About 80 percent of the world’s total energy consumption comes from fossil fuels*. There is consensus that we must ultimately transition away from a fossil fuel-based energy supply. Concrete steps are now being taken with long-term goals to curb carbon emissions and drive to net-zero by mid-century.
Consumers are adopting technologies that use electricity produced from renewable energy sources like solar and wind energy. An example of this technology shift is the emergence of battery electric cars. Electrification of light-duty transportation is a real and very visible sign of consumer acceptance of the changes that need to be made. But that alone will not be enough to bring the monumental shift needed to decarbonize the world.
As I said at the S&P Global Hydrogen Markets Americas event, we need to scale clean technologies that also decarbonize heavy-duty transport and industrial sectors to meet our energy transition goals. That’s where hydrogen comes in. For hard-to-electrify markets, clean hydrogen is the answer. According to a report from the Hydrogen Council in collaboration with McKinsey & Company**, hydrogen can help reduce global emissions by as much as 20 percent, and producing and transporting it at scale can reduce the cost of the energy transition by $6 trillion USD. This frees up resources to invest in other climate change mitigation actions to speed up the energy transition timeline.
Hydrogen is well-regulated for safety and operations. It’s a high functioning competitive marketplace that is cost effective and efficient for end users. And when hydrogen is used as a fuel, the only emissions generated are water vapor. Clean hydrogen is an ideal and proven energy source for heavy-duty trucking and transit buses, aviation and marine transportation. Hydrogen can also play a key role in decarbonizing other markets, such as electrical power generation and industrial applications like steel, glass and cement production where higher heats are necessary.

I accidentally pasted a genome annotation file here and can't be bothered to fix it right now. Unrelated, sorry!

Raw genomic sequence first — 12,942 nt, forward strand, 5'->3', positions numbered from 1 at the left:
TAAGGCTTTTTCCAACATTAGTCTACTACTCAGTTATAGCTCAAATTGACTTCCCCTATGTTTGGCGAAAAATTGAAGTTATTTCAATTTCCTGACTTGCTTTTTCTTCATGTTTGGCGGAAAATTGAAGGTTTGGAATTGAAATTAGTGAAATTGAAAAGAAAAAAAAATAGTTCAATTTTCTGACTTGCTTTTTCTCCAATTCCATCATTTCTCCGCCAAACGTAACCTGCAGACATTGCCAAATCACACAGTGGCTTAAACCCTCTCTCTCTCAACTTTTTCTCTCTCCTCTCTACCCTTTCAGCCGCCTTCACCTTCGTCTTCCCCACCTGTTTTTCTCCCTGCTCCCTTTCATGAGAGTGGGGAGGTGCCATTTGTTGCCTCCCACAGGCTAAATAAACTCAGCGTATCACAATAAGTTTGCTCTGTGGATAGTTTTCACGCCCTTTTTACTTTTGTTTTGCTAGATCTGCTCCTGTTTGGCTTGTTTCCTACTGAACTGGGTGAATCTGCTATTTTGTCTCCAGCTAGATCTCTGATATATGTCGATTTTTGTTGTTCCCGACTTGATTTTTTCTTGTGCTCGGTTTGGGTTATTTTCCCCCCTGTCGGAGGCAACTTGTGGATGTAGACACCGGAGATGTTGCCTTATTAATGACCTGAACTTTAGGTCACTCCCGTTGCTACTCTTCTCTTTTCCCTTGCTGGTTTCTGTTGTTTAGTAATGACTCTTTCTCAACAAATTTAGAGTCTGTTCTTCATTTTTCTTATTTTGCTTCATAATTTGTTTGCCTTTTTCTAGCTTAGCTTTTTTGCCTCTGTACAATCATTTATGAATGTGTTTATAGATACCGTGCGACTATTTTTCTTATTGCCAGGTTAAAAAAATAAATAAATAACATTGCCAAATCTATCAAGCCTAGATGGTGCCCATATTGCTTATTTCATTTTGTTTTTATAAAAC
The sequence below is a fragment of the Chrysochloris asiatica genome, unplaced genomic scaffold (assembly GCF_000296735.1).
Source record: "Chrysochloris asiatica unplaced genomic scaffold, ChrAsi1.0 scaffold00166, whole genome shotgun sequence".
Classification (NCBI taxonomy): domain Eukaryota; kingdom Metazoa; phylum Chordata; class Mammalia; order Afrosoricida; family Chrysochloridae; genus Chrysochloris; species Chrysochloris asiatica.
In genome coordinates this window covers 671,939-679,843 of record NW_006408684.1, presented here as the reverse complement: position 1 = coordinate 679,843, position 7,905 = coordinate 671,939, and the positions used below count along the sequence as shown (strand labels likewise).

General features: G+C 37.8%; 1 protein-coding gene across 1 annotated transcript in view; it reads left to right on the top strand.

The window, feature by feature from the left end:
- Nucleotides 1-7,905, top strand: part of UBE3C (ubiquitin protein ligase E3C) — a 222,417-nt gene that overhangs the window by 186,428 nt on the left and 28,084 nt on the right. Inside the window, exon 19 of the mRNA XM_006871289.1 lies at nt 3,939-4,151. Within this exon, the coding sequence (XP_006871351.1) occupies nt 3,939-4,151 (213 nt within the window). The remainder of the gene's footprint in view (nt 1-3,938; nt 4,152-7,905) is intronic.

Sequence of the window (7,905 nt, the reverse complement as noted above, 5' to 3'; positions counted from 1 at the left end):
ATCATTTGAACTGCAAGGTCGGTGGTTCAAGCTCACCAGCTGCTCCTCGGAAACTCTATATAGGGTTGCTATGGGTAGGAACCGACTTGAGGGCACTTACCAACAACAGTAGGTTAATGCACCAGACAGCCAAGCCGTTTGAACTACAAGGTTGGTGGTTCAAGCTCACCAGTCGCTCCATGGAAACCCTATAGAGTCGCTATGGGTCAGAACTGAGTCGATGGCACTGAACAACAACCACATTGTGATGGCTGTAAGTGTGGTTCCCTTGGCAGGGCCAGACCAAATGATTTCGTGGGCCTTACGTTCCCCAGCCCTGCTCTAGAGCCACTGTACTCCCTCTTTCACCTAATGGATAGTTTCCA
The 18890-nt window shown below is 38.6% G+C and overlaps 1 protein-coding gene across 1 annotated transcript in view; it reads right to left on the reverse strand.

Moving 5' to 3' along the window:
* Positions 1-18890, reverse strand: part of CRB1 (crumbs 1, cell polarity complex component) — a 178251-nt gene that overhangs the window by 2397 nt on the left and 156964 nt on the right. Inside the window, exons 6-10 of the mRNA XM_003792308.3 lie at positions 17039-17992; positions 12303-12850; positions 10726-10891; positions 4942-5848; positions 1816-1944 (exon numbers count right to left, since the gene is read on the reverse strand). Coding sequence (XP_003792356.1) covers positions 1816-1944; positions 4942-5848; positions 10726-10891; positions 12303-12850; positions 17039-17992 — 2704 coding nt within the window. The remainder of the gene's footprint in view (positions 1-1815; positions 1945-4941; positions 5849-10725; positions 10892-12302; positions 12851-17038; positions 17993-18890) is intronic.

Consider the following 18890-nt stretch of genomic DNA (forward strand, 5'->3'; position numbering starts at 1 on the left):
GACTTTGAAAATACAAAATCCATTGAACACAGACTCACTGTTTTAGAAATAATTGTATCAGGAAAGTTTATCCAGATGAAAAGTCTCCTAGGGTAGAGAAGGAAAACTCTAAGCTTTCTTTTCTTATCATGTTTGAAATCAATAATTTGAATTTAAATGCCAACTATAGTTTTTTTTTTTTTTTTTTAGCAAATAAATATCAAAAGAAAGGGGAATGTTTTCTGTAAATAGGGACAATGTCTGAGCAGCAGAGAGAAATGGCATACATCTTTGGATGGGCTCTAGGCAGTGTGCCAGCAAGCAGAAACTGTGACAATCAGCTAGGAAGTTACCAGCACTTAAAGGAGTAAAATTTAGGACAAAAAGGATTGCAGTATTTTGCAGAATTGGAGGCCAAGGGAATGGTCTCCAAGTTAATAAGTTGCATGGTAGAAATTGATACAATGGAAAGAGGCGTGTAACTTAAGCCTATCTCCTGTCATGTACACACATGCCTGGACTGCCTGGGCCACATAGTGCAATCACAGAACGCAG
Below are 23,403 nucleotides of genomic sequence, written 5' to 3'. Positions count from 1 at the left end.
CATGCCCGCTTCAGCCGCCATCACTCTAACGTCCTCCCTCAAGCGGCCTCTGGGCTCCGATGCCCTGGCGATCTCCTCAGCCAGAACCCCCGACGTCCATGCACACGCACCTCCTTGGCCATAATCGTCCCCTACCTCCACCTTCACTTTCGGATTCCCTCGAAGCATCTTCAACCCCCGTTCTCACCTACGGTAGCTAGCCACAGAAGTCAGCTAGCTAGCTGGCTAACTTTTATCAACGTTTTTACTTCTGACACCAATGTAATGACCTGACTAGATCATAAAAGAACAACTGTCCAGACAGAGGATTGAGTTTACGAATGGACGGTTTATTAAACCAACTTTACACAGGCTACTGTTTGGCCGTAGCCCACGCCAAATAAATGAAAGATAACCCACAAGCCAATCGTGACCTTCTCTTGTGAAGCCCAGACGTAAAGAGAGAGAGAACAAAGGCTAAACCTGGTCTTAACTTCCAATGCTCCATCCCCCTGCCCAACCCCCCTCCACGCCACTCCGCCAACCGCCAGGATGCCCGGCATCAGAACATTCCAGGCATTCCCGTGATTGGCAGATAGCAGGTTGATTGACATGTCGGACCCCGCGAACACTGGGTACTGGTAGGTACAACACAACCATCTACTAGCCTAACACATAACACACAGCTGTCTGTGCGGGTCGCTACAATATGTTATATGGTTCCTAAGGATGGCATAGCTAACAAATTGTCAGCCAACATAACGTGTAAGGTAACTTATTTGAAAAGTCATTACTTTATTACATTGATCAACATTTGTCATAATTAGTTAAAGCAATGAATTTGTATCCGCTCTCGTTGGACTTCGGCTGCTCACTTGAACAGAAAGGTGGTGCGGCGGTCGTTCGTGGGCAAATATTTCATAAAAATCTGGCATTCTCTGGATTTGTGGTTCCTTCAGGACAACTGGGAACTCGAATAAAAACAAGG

Much work is already underway. Air Products has committed to invest at least $15 billion dollars by 2027 in clean hydrogen energy projects around the world to spur the energy transition. These projects range from the world’s largest green hydrogen project in NEOM, Saudi Arabia, to a multi-billion-dollar clean energy complex in Louisiana that will include the world’s largest carbon capture for sequestration project, and to green hydrogen production projects in upstate New York and in Arizona. Real, first-mover projects like these are the cornerstone to building the hydrogen economy and will provide low-carbon intensity hydrogen on a global scale.
We know multiple solutions are required to decarbonize, and a level playing field is critical to deploying them with speed. Every metric ton of carbon dioxide contained or replaced today will have an exponential benefit in the years to come. By producing hydrogen where it is needed and when it is needed from a global supply chain, we can ensure that when a company, state or country decides to make the move to clean hydrogen, they will know they have an available, reliable and safe supply to meet their sustainability goals.
Supportive legislative frameworks around the world are already having a beneficial impact. The key now is for industry and policymakers to focus on demand-generating programs to sustain the legislative and societal momentum. By doing this, we can generate a cleaner future for everyone.